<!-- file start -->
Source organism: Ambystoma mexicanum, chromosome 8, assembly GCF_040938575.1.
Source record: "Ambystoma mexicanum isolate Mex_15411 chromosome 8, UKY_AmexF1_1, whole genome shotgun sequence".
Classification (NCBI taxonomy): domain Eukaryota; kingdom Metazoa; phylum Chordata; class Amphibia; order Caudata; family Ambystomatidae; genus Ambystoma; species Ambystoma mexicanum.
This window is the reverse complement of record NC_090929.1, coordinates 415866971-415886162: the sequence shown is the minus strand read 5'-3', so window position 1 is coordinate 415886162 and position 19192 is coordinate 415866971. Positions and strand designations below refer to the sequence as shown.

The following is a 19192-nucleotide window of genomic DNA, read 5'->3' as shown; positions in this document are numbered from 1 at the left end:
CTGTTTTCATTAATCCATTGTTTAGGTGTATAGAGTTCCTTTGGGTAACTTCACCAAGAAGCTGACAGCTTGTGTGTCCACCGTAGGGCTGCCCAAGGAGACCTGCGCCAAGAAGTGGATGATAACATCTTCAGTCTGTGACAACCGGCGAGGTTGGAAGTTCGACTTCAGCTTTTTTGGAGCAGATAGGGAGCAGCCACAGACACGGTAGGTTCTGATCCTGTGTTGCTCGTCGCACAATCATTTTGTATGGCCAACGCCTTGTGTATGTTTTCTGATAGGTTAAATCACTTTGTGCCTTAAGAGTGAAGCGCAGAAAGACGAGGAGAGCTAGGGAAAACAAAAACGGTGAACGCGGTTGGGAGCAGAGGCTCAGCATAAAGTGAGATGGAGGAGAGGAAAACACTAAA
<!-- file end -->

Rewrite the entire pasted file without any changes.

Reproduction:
Source organism: Ambystoma mexicanum, chromosome 8, assembly GCF_040938575.1.
Source record: "Ambystoma mexicanum isolate Mex_15411 chromosome 8, UKY_AmexF1_1, whole genome shotgun sequence".
Classification (NCBI taxonomy): domain Eukaryota; kingdom Metazoa; phylum Chordata; class Amphibia; order Caudata; family Ambystomatidae; genus Ambystoma; species Ambystoma mexicanum.
This window is the reverse complement of record NC_090929.1, coordinates 415866971-415886162: the sequence shown is the minus strand read 5'-3', so window position 1 is coordinate 415886162 and position 19192 is coordinate 415866971. Positions and strand designations below refer to the sequence as shown.

The following is a 19192-nucleotide window of genomic DNA, read 5'->3' as shown; positions in this document are numbered from 1 at the left end:
CTGTTTTCATTAATCCATTGTTTAGGTGTATAGAGTTCCTTTGGGTAACTTCACCAAGAAGCTGACAGCTTGTGTGTCCACCGTAGGGCTGCCCAAGGAGACCTGCGCCAAGAAGTGGATGATAACATCTTCAGTCTGTGACAACCGGCGAGGTTGGAAGTTCGACTTCAGCTTTTTTGGAGCAGATAGGGAGCAGCCACAGACACGGTAGGTTCTGATCCTGTGTTGCTCGTCGCACAATCATTTTGTATGGCCAACGCCTTGTGTATGTTTTCTGATAGGTTAAATCACTTTGTGCCTTAAGAGTGAAGCGCAGAAAGACGAGGAGAGCTAGGGAAAACAAAAACGGTGAACGCGGTTGGGAGCAGAGGCTCAGCATAAAGTGAGATGGAGGAGAGGAAAACACTAAA